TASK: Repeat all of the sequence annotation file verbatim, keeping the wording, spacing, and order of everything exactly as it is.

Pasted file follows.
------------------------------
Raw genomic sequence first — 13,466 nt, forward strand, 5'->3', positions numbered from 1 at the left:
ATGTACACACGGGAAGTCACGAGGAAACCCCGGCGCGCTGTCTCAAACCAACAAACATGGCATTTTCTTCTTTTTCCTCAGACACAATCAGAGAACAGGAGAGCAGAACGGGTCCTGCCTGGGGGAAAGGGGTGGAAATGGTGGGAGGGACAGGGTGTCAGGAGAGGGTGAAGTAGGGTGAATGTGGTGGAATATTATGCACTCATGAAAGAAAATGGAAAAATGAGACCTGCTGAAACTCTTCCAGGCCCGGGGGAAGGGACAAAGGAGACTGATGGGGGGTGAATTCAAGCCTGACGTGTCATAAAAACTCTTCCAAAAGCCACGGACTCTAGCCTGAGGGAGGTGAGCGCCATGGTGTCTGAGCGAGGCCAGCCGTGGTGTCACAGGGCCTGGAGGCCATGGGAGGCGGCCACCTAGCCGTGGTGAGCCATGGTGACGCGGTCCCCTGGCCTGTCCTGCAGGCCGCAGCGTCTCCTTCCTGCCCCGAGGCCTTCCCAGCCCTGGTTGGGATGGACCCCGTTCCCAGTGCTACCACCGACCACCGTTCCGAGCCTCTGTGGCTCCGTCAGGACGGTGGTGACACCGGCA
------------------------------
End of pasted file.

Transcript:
Raw genomic sequence first — 13,466 nt, forward strand, 5'->3', positions numbered from 1 at the left:
ATGTACACACGGGAAGTCACGAGGAAACCCCGGCGCGCTGTCTCAAACCAACAAACATGGCATTTTCTTCTTTTTCCTCAGACACAATCAGAGAACAGGAGAGCAGAACGGGTCCTGCCTGGGGGAAAGGGGTGGAAATGGTGGGAGGGACAGGGTGTCAGGAGAGGGTGAAGTAGGGTGAATGTGGTGGAATATTATGCACTCATGAAAGAAAATGGAAAAATGAGACCTGCTGAAACTCTTCCAGGCCCGGGGGAAGGGACAAAGGAGACTGATGGGGGGTGAATTCAAGCCTGACGTGTCATAAAAACTCTTCCAAAAGCCACGGACTCTAGCCTGAGGGAGGTGAGCGCCATGGTGTCTGAGCGAGGCCAGCCGTGGTGTCACAGGGCCTGGAGGCCATGGGAGGCGGCCACCTAGCCGTGGTGAGCCATGGTGACGCGGTCCCCTGGCCTGTCCTGCAGGCCGCAGCGTCTCCTTCCTGCCCCGAGGCCTTCCCAGCCCTGGTTGGGATGGACCCCGTTCCCAGTGCTACCACCGACCACCGTTCCGAGCCTCTGTGGCTCCGTCAGGACGGTGGTGACACCGGCA